Home 5 Evenemang 5 In the beginning there was… text!

In the beginning there was… text!

Welcome to attend a seminar on text analysis in the human sciences. Three researchers from Stockholm University will share experiences from sociology, linguistics and law. 

Time: March 21, 2024, 13:30–16:30
Location: Room E371, Frescati campus, Stockholm University
Register here

Text is central to academic research as it is how we mainly communicate our work. In much of the research in the human sciences, text is and has been central as well. Recent developments in tools for digitizing and analyzing texts, such as Transkribus, and the increasingly digital production of text open up for computational analysis to complement close reading as a method of analysis.

This seminar will illustrate different approaches to text analysis as a method, but also the challenges in using the tools and the abundance of texts produced on social media.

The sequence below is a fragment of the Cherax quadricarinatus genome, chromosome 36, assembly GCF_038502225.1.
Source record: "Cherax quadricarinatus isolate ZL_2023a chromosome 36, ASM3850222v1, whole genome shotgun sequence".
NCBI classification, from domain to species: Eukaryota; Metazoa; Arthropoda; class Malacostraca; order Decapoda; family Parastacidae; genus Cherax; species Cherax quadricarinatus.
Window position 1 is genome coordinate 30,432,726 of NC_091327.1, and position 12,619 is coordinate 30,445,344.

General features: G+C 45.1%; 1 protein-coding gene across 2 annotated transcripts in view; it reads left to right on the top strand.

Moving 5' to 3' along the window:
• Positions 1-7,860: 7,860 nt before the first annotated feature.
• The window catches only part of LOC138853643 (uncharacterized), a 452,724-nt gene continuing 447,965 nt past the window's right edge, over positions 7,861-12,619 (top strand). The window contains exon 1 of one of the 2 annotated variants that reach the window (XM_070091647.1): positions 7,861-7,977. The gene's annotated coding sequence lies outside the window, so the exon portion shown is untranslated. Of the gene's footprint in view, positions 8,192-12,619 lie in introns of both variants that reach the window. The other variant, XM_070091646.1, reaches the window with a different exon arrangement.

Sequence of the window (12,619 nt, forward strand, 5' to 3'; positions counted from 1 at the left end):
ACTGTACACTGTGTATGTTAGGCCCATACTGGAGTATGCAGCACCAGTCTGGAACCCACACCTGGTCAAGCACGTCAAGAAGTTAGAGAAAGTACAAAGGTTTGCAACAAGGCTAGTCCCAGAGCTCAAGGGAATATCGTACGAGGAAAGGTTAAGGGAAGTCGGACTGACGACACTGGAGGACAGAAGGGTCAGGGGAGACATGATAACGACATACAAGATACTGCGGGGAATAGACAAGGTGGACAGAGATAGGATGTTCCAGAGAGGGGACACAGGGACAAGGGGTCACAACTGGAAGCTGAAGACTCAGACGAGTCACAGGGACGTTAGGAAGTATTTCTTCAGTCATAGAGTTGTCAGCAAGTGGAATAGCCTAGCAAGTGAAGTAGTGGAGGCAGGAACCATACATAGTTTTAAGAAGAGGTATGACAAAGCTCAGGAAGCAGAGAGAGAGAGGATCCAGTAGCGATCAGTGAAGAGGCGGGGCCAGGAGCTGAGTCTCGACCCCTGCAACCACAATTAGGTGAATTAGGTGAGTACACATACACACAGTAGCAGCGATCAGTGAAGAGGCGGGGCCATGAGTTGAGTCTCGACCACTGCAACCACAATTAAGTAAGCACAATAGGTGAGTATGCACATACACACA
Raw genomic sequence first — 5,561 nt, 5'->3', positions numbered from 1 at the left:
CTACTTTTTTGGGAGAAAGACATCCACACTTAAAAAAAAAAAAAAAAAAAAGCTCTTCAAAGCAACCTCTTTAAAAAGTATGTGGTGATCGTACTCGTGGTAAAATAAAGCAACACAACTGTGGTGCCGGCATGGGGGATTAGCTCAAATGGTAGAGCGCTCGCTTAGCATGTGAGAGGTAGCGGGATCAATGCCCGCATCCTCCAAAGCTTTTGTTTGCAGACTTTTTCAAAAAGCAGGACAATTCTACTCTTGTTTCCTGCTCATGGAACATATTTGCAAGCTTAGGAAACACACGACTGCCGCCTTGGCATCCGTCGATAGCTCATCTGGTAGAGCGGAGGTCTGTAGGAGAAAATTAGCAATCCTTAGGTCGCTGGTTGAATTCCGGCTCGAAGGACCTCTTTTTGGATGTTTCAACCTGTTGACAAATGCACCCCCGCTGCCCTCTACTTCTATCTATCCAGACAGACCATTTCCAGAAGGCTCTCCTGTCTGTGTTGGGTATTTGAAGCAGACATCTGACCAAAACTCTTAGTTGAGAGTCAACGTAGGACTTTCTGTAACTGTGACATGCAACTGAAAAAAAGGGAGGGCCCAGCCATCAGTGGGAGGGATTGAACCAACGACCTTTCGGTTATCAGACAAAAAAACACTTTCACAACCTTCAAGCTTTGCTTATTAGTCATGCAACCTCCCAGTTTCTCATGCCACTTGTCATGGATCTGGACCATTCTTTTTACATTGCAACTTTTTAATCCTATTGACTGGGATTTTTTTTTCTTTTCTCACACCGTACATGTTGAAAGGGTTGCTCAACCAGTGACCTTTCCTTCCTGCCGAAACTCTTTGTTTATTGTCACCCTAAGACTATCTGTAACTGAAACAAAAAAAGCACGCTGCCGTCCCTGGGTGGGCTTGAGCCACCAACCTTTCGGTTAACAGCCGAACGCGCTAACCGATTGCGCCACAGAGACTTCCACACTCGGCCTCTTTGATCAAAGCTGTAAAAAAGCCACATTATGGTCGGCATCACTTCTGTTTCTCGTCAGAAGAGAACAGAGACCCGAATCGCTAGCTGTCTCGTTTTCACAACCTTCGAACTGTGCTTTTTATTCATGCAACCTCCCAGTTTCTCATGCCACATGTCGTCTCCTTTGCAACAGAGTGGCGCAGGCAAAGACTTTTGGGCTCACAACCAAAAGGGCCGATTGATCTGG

Genrebild textanalys

Image: Harko Verhagen, using Dall-e.

About the speakers

Image of Katarina Fast

Photo: Rickard Kilström.

Katarina Fast is an associate professor at the Department of Law. Her topic at the seminar is “What are the legal and ethical challenges in the use (and abuse) of public available texts, more in particular the use of social media texts in research?”

Photo: Mikael Wallerstedt.

Beata Megyesi  is a professor at the Department of Linguistics. She will talk about “The Future of the Past: The Intersection of Text Analysis, Historical Ciphers, and the Usability of AI in the Humanities”.

Image of Andrea Voyer

Photo: Leila Zoubir.

Andrea Voyer  is an associate professor at the Department of Sociology. Her topic is “New Methods for Old Sociological Questions: Computational Analyses with Normative Text Corpora”. She will talk about the use of computational analysis of texts about everyday social norms providing new ways to consider core questions in the social sciences such as immigrant integrations, class distinction-making, and the gender boundaries.

This seminar is organised by the DHV-hub, working with Digital Human Sciences at Stockholm University. DHV-hub is one of 12 nodes in the Swedish national infrastructure called Huminfra.